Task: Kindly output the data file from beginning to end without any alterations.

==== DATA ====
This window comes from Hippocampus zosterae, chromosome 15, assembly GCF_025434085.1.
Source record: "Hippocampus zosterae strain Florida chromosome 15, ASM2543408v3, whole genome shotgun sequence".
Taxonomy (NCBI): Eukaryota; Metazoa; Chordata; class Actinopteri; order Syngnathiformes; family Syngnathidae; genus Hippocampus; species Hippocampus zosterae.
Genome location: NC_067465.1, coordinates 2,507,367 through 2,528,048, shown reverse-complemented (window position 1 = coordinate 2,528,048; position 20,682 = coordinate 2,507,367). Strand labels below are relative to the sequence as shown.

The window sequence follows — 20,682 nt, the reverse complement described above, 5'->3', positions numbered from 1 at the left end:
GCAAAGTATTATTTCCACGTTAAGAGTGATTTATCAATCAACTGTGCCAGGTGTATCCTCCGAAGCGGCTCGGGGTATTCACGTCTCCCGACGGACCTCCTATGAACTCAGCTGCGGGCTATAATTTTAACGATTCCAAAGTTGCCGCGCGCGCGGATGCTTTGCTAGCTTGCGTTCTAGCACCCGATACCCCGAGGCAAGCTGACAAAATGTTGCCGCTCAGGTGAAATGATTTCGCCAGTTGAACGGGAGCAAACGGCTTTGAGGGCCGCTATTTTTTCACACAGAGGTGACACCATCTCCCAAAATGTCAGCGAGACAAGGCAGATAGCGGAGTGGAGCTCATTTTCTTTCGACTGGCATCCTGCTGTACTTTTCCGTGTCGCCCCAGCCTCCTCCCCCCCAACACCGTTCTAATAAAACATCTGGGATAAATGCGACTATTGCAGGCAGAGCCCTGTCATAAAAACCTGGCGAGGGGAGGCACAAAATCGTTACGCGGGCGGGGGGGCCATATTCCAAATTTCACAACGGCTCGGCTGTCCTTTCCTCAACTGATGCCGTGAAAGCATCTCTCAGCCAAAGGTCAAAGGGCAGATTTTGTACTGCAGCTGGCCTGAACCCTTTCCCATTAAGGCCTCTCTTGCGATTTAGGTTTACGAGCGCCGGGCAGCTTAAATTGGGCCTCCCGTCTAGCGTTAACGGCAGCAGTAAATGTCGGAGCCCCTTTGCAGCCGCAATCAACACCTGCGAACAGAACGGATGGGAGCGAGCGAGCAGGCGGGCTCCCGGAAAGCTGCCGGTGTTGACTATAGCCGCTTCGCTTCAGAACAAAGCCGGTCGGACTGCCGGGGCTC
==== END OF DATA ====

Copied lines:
This window comes from Hippocampus zosterae, chromosome 15, assembly GCF_025434085.1.
Source record: "Hippocampus zosterae strain Florida chromosome 15, ASM2543408v3, whole genome shotgun sequence".
Taxonomy (NCBI): Eukaryota; Metazoa; Chordata; class Actinopteri; order Syngnathiformes; family Syngnathidae; genus Hippocampus; species Hippocampus zosterae.
Genome location: NC_067465.1, coordinates 2,507,367 through 2,528,048, shown reverse-complemented (window position 1 = coordinate 2,528,048; position 20,682 = coordinate 2,507,367). Strand labels below are relative to the sequence as shown.

The window sequence follows — 20,682 nt, the reverse complement described above, 5'->3', positions numbered from 1 at the left end:
GCAAAGTATTATTTCCACGTTAAGAGTGATTTATCAATCAACTGTGCCAGGTGTATCCTCCGAAGCGGCTCGGGGTATTCACGTCTCCCGACGGACCTCCTATGAACTCAGCTGCGGGCTATAATTTTAACGATTCCAAAGTTGCCGCGCGCGCGGATGCTTTGCTAGCTTGCGTTCTAGCACCCGATACCCCGAGGCAAGCTGACAAAATGTTGCCGCTCAGGTGAAATGATTTCGCCAGTTGAACGGGAGCAAACGGCTTTGAGGGCCGCTATTTTTTCACACAGAGGTGACACCATCTCCCAAAATGTCAGCGAGACAAGGCAGATAGCGGAGTGGAGCTCATTTTCTTTCGACTGGCATCCTGCTGTACTTTTCCGTGTCGCCCCAGCCTCCTCCCCCCCAACACCGTTCTAATAAAACATCTGGGATAAATGCGACTATTGCAGGCAGAGCCCTGTCATAAAAACCTGGCGAGGGGAGGCACAAAATCGTTACGCGGGCGGGGGGGCCATATTCCAAATTTCACAACGGCTCGGCTGTCCTTTCCTCAACTGATGCCGTGAAAGCATCTCTCAGCCAAAGGTCAAAGGGCAGATTTTGTACTGCAGCTGGCCTGAACCCTTTCCCATTAAGGCCTCTCTTGCGATTTAGGTTTACGAGCGCCGGGCAGCTTAAATTGGGCCTCCCGTCTAGCGTTAACGGCAGCAGTAAATGTCGGAGCCCCTTTGCAGCCGCAATCAACACCTGCGAACAGAACGGATGGGAGCGAGCGAGCAGGCGGGCTCCCGGAAAGCTGCCGGTGTTGACTATAGCCGCTTCGCTTCAGAACAAAGCCGGTCGGACTGCCGGGGCTC